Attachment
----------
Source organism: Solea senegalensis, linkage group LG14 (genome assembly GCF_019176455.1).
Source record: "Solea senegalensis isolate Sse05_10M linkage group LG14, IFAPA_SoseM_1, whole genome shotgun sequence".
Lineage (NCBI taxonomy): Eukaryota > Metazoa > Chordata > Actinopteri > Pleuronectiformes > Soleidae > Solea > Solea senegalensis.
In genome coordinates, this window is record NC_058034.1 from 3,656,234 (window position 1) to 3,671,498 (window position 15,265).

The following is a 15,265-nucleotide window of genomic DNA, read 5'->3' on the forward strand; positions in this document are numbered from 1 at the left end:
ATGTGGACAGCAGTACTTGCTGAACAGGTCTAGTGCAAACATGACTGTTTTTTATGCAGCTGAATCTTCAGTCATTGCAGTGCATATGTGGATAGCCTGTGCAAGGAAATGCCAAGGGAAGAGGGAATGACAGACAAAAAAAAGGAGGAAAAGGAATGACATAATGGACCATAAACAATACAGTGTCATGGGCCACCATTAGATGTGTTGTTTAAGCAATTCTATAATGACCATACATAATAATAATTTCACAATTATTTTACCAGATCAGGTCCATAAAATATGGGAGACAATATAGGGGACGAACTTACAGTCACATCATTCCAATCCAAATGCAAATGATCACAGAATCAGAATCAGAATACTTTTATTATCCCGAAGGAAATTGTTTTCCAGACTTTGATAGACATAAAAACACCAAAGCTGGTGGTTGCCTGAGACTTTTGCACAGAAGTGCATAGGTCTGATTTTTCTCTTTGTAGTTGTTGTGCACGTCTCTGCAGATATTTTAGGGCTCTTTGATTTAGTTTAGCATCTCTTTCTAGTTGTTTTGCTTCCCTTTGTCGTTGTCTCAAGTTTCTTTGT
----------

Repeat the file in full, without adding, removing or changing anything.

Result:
Source organism: Solea senegalensis, linkage group LG14 (genome assembly GCF_019176455.1).
Source record: "Solea senegalensis isolate Sse05_10M linkage group LG14, IFAPA_SoseM_1, whole genome shotgun sequence".
Lineage (NCBI taxonomy): Eukaryota > Metazoa > Chordata > Actinopteri > Pleuronectiformes > Soleidae > Solea > Solea senegalensis.
In genome coordinates, this window is record NC_058034.1 from 3,656,234 (window position 1) to 3,671,498 (window position 15,265).

The following is a 15,265-nucleotide window of genomic DNA, read 5'->3' on the forward strand; positions in this document are numbered from 1 at the left end:
ATGTGGACAGCAGTACTTGCTGAACAGGTCTAGTGCAAACATGACTGTTTTTTATGCAGCTGAATCTTCAGTCATTGCAGTGCATATGTGGATAGCCTGTGCAAGGAAATGCCAAGGGAAGAGGGAATGACAGACAAAAAAAAGGAGGAAAAGGAATGACATAATGGACCATAAACAATACAGTGTCATGGGCCACCATTAGATGTGTTGTTTAAGCAATTCTATAATGACCATACATAATAATAATTTCACAATTATTTTACCAGATCAGGTCCATAAAATATGGGAGACAATATAGGGGACGAACTTACAGTCACATCATTCCAATCCAAATGCAAATGATCACAGAATCAGAATCAGAATACTTTTATTATCCCGAAGGAAATTGTTTTCCAGACTTTGATAGACATAAAAACACCAAAGCTGGTGGTTGCCTGAGACTTTTGCACAGAAGTGCATAGGTCTGATTTTTCTCTTTGTAGTTGTTGTGCACGTCTCTGCAGATATTTTAGGGCTCTTTGATTTAGTTTAGCATCTCTTTCTAGTTGTTTTGCTTCCCTTTGTCGTTGTCTCAAGTTTCTTTGT